In the Chhaupadi culture, menstruating women are relegated to sheds and huts during their period and stripped of their rights to speak to men, eat certain foods or lay in a comfortable bed. In Orthodox Judaism, women cannot sleep in the same bed as their husband until after their seventh “clean” day of menstruation followed by ritual bathing. At numerous temples and mosques in India, menstruating women are kept from entering church due to the idea they are “unclean.” All over the world, women are shunned during their period in ways ranging from public ridicule to quite literally being banned from buildings and activities.

It also merits mentioning that 250 million women and girls globally lack access to safe and affordable menstruation products.

Leave the house without asking a man’s permission

If you’re rolling your eyes hard at the idea you would ever ask your spouse (or any other man) for permission to leave the house, relish the right. Certain countries, like Yemen and Saudi Arabia, operate on a “male guardianship” system. Because this system essentially implies women are not full citizens, they must consult a spouse, brother, husband or son before making critical decisions about their own lives. This means no applying for a passport, no traveling abroad and sometimes no leaving the house.

Study mining & other fields

Do mining and engineering sound like fascinating fields of study to you? Well, you’d better not live in China. The country’s labor laws make it impossible for women to enter into certain programs deemed “unsuitable” out of “respect for women’s safety.”

In fact, according to BBC, Beijing’s People’s Police University restricts the female portion of the student body to 10 to 15 percent. The theory? There aren’t that many jobs for women after graduation, so why let them waste their time (or their male professors’ time) on a university education? “Some jobs are really inappropriate for women,” professor Shu Jisen told BBC in 2013. “If they force their way into these jobs, they will waste energy that can be better used elsewhere.”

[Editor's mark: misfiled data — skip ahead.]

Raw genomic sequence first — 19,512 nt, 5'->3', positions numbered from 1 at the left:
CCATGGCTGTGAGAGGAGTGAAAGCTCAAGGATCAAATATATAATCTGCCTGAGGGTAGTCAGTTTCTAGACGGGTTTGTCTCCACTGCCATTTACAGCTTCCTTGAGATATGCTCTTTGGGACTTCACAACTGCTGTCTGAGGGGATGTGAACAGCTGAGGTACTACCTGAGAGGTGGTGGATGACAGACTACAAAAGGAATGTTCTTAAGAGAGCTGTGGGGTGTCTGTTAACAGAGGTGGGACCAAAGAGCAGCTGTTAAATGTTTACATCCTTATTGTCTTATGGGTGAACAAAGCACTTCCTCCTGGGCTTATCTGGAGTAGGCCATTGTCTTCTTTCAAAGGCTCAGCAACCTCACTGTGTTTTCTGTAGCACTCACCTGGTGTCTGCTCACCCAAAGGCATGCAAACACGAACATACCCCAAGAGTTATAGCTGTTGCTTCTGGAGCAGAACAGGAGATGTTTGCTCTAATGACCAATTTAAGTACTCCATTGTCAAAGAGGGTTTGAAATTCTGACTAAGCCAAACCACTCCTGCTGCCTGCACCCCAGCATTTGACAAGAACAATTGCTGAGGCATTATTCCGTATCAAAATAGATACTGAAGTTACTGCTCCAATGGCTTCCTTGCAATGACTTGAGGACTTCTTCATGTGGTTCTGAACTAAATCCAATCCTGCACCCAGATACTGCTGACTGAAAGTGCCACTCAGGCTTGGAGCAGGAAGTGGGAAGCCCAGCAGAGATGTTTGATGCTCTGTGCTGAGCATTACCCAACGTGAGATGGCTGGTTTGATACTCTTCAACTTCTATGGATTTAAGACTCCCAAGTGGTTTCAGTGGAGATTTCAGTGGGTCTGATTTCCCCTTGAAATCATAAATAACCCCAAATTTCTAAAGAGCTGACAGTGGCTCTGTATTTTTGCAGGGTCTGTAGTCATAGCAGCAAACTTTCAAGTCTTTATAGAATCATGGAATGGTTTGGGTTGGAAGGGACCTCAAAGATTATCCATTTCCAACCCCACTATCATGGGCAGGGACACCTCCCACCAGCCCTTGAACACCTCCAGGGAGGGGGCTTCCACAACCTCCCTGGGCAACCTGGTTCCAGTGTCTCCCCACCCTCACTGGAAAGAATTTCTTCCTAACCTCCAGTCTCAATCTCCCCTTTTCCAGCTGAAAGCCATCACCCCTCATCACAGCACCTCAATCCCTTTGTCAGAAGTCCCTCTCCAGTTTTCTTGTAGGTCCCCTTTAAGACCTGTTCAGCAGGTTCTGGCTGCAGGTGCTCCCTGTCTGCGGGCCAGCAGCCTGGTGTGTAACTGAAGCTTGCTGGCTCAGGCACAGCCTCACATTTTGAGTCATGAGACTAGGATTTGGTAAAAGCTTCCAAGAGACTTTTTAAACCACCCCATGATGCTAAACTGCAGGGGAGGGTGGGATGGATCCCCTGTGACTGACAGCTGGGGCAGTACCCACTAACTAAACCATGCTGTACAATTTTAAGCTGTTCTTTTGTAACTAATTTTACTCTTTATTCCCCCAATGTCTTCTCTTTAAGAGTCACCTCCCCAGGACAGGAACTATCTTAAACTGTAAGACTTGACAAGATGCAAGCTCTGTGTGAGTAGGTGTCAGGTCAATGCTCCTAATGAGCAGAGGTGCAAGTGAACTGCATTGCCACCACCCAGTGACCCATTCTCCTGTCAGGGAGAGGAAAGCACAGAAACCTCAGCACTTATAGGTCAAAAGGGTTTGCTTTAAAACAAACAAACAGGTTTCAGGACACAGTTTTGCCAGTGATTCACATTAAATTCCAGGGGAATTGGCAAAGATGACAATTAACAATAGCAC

Share a motorbike (or other spaces) with men

It might seem nonsensical to say out loud, but it doesn’t make it any less true — in Indonesia’s Aceh province, there exists a ban on unmarried women riding on the back of a motorcycle driven by men. This isn’t the only asinine moral restriction passed by the province, which practices Sharia law.

In order to help women be “more well behaved,” a law handed down in 2018 decrees that women are not allowed to dine out with men unless they are married to or related to those men. Furthermore, women who are alone or with a family member at restaurants or cafés after 9 p.m. should not be served.

Wear pants

In the U.S., little is seen as unacceptable anymore when it comes to a person’s fashion choices. The way people dress simply serves as an extension of their personality or an outlet for creative expression. But Article 152 of the Sudanese public order law dictates that a woman can be convicted and sentenced to 40 lashes for wearing a “revealing outfit.” What makes this particularly tricky is that what qualifies as revealing is left up to the “public order system,” which has its own special courts, police force and ideological laws.

The result? Women who dare to wear trousers as opposed to the traditional Sudanese female garb of long, flowing robes may be lashed and issued a fine for wearing an “obscene outfit.”

Use a cell phone

Imagine how much you use your cell phone on a daily basis. Or more to the point, how much that cell phone aids in your independence. A ton, right? Well, men in certain Indian villages realized this and decided to implement a ban on unmarried women using mobile phones. The penalty imposed for women who are caught could be a fine upward of 2,000 rupees ($31). The charge of these men and male lawmakers is that unmarried women and girls using cell phones will be perceived as indecent and/or create a “disturbance” in society.

This is especially debasing when you consider that India is the world’s second-biggest market for mobile phones, with more than 1 billion users in the country.